The Assumption of the Blessed Mother of Mary

  • Revelation 11:19; 12:1-6, 10
  • 1 Corinthians 15:20-27
  • Luke 1:39-56

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Today’s first reading for the Solemnity of the Assumption of the Blessed Virgin Mary opens with a vision from John from Revelation 11:19, saying, “God’s temple in heaven was opened, and the ark of his covenant could be seen in the temple.” What a beautiful reminder of our Catholic tradition that the Mother of God, the Theotokos has, since the earliest centuries of Church been given the title ‘Ark of the Covenant’. For, as the Old Covenant Ark of God contained the tablets of God’s law, the manna (i.e., the bread from Heaven), and Aaron’s priestly rod that budded, so too did the Virgin Mary, for nine months, carry within her womb He who is the fulfillment of all those three things, which were but a mere foreshadowing of His coming. This is why the title Mary, Ark of the Covenant, had been ascribed to her by Church fathers such as Saint Gregory the Wonderworker and Saint Athanasius in the third and fourth centuries, respectively.

Then what John sees next in his vision, captured in 12:1, would go on to inspire 2,000 years of Catholic iconography of the Blessed Virgin Mother: “A great sign appeared in the sky, a woman clothed with the sun, with the moon under her feet, and on her head a crown of twelve stars.” John’s vision also seems to be a fulfillment of Joseph’s dream recorded in Genesis 37:9; “Behold, I have dreamed another dream; and behold, the sun, the moon, and eleven stars were bowing down to me.” In that sense, we can recognize that the woman in John’s vision not only represents the Virgin Mary but also represents Israel – the daughter of Zion made perfect and fitting before the eyes of the Lord.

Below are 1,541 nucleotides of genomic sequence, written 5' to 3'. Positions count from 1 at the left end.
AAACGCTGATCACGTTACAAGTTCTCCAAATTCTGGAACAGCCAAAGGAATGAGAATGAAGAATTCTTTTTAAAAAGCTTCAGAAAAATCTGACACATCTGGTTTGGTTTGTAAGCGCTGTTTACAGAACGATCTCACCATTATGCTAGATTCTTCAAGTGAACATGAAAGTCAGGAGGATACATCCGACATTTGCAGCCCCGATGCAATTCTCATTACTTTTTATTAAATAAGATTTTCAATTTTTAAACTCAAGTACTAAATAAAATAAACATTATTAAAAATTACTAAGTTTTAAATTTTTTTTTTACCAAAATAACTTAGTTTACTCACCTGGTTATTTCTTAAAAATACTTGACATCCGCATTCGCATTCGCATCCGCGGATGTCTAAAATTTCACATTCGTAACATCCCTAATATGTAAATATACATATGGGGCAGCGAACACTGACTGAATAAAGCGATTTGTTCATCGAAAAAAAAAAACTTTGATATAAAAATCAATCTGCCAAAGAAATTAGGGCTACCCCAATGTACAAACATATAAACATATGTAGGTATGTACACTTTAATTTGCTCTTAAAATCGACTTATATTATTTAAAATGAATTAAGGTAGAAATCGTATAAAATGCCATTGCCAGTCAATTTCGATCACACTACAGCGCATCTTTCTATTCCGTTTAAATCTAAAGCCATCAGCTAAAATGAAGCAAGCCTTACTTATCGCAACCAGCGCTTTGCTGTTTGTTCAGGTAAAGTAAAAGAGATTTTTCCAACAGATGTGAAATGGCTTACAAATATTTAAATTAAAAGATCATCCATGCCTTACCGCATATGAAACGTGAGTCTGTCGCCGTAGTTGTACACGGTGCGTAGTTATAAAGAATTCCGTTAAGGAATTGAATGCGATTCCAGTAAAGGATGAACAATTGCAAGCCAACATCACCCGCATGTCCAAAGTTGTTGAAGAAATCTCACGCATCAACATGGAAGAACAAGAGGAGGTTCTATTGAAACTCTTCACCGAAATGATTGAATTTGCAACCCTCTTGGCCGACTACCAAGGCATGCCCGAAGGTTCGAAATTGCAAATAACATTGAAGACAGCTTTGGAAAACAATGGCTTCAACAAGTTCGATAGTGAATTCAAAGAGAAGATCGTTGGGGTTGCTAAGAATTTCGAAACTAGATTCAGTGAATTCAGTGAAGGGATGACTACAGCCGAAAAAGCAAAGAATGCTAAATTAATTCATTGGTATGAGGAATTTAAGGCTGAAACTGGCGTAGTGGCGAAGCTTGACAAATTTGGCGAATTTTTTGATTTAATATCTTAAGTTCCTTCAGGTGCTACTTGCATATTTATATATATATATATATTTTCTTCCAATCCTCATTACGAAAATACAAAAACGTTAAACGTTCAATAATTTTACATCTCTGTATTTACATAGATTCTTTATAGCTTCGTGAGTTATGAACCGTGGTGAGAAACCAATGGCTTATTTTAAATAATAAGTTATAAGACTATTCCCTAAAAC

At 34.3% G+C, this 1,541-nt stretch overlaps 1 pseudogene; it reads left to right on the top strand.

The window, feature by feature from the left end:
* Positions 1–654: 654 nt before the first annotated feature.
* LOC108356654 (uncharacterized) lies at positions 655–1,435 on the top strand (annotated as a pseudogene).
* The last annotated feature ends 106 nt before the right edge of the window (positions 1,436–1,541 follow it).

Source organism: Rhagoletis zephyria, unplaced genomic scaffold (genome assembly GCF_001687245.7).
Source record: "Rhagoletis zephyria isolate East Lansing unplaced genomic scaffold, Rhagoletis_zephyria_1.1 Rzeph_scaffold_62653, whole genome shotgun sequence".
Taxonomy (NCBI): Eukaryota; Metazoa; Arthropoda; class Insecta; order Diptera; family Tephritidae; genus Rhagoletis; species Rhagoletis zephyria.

As John’s vision continues, he sees that the daughter of Zion is with child and is experiencing the birth pangs that belong to the curse given to all women due to Eve’s disobedience. It has been well-reasoned that the Blessed Mother Mary did not experience such birth pangs due to her Immaculate Conception, but, rather, these are the pains and sufferings that the Daughter of Zion necessarily endured before the coming of her Messiah.

John then sees a frightening image. A huge red dragon, with seven heads and ten horns, representing power, and on its head were seven diadems, representing kingly rule. The color red indicates the violent nature of this beast and the numbers seven and ten represent the Jewish concept of completion. Psalm 74:14 and Isaiah 27:1 also makes the reference of a serpent such as this that God defeated at the dawn of creation and crushed on the day of judgment respectively. John saw this red dragon hurl a third of the stars down from the sky with a swoop of its tail, which may represent either the fallen angels or the faithful who will be killed by the beast. The dragon preying on the woman so that it might devour her child after she gives birth indicates that the birth of her son must have been announced. Herod’s attempt to kill the newborn King immediately comes to mind here. Indeed, this hostility between the woman and the serpent harkens us back to Genesis again, where it was written of the serpent’s curse, “I will put enmity between you and the woman, and between your offspring and hers; he will strike your head, and you will strike his heel” (3:15).